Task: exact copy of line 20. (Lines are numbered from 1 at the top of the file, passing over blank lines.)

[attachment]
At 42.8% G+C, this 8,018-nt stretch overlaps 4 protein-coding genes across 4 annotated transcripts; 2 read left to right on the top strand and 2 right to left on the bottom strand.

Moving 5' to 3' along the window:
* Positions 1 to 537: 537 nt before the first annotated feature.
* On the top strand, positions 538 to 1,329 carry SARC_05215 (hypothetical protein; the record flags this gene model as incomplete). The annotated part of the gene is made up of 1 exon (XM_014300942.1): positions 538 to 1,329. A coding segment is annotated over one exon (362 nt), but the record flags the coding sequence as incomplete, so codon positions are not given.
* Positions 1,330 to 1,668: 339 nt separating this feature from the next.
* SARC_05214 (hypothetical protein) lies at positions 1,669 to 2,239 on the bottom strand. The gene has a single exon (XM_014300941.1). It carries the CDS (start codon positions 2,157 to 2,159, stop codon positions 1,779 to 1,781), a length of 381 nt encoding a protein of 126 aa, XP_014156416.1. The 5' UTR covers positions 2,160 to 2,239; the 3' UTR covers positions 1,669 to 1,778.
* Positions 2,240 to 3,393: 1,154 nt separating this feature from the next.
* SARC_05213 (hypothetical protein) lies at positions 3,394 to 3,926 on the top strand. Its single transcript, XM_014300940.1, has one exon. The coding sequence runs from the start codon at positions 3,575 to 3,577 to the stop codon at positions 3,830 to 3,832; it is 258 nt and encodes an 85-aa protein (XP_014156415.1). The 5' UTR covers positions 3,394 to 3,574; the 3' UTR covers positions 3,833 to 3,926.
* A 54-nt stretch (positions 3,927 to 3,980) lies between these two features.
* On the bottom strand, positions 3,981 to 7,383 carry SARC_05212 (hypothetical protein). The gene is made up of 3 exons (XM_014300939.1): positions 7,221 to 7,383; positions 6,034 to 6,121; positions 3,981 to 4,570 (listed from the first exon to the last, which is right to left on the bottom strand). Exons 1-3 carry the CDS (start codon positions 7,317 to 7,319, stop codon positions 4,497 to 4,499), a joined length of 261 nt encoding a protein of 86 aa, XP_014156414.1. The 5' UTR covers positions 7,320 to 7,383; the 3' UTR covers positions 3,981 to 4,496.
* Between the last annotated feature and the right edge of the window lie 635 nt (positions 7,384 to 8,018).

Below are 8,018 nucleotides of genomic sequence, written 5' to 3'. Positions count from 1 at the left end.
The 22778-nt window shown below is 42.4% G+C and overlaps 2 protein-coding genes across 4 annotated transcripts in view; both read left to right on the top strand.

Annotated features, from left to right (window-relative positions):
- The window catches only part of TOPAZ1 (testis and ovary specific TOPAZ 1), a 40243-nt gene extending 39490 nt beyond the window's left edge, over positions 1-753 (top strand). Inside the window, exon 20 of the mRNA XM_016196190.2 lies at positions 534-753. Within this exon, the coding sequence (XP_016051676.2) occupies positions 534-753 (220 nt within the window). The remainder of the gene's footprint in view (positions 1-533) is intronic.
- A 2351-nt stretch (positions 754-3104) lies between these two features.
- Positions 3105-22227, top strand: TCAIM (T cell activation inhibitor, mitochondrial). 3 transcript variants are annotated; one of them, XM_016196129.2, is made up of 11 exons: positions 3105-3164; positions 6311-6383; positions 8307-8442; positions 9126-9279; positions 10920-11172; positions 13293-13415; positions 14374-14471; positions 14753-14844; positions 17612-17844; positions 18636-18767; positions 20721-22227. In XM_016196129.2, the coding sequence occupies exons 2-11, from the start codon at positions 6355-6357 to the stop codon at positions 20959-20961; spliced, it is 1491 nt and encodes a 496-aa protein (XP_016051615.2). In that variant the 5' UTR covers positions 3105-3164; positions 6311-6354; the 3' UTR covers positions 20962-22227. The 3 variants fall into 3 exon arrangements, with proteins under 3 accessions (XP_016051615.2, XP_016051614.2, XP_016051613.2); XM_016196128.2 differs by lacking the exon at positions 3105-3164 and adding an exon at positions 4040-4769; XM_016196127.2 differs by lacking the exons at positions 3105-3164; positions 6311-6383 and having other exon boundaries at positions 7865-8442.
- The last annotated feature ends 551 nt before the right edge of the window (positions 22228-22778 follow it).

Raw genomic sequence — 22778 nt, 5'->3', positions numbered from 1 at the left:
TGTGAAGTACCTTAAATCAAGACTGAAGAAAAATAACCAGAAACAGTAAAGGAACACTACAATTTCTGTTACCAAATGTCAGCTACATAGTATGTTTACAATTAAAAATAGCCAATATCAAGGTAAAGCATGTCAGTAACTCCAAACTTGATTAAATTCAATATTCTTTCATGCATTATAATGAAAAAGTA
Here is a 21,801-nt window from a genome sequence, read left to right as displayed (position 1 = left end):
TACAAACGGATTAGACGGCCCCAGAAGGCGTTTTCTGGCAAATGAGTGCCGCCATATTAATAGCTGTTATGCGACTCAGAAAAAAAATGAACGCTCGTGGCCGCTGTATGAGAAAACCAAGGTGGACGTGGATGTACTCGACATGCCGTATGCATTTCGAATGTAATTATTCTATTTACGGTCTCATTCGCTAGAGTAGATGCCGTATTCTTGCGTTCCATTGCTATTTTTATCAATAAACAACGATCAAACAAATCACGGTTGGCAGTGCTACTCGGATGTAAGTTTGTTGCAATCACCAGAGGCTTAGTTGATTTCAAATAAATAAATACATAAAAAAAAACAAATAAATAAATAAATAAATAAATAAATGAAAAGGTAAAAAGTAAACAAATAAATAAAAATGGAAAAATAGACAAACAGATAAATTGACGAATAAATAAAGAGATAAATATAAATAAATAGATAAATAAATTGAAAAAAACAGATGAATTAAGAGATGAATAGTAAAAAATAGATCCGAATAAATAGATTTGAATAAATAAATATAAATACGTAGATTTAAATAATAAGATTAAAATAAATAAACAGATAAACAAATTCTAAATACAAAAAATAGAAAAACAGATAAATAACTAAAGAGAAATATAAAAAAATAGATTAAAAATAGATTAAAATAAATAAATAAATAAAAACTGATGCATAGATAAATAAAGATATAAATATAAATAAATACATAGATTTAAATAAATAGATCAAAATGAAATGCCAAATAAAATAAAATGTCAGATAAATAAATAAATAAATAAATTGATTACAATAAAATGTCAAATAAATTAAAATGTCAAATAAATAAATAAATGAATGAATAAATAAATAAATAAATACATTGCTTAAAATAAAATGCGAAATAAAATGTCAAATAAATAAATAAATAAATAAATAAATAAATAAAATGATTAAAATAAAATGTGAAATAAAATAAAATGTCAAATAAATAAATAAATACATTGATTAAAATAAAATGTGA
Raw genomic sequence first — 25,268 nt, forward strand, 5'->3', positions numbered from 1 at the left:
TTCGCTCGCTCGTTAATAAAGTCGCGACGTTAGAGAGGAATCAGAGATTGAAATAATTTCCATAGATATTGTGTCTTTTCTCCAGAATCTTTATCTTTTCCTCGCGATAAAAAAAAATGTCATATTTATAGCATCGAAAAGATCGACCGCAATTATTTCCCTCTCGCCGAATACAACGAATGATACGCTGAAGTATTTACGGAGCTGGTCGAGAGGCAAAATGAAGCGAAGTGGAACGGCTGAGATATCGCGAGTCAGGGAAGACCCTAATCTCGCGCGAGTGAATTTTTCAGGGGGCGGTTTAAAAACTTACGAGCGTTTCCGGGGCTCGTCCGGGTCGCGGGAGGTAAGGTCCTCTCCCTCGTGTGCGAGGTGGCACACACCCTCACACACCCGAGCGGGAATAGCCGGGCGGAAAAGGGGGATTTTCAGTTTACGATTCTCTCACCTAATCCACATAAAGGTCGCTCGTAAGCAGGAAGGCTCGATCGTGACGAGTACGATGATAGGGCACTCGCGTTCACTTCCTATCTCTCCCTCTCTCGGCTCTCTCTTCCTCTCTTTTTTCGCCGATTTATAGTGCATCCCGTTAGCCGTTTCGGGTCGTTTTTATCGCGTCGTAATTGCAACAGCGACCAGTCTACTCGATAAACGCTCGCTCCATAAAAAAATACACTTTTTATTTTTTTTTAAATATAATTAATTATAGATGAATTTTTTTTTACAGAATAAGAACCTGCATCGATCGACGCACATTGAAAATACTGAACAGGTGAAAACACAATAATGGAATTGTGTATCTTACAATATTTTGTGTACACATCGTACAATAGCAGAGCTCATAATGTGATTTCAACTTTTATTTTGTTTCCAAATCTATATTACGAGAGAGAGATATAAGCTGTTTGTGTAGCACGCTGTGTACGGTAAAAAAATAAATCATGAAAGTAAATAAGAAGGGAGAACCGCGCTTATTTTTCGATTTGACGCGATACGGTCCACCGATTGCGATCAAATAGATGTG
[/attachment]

TGTGAAGTACCTTAAATCAAGACTGAAGAAAAATAACCAGAAACAGTAAAGGAACACTACAATTTCTGTTACCAAATGTCAGCTACATAGTATGTTTACAATTAAAAATAGCCAATATCAAGGTAAAGCATGTCAGTAACTCCAAACTTGATTAAATTCAATATTCTTTCATGCATTATAATGAAAAAGTA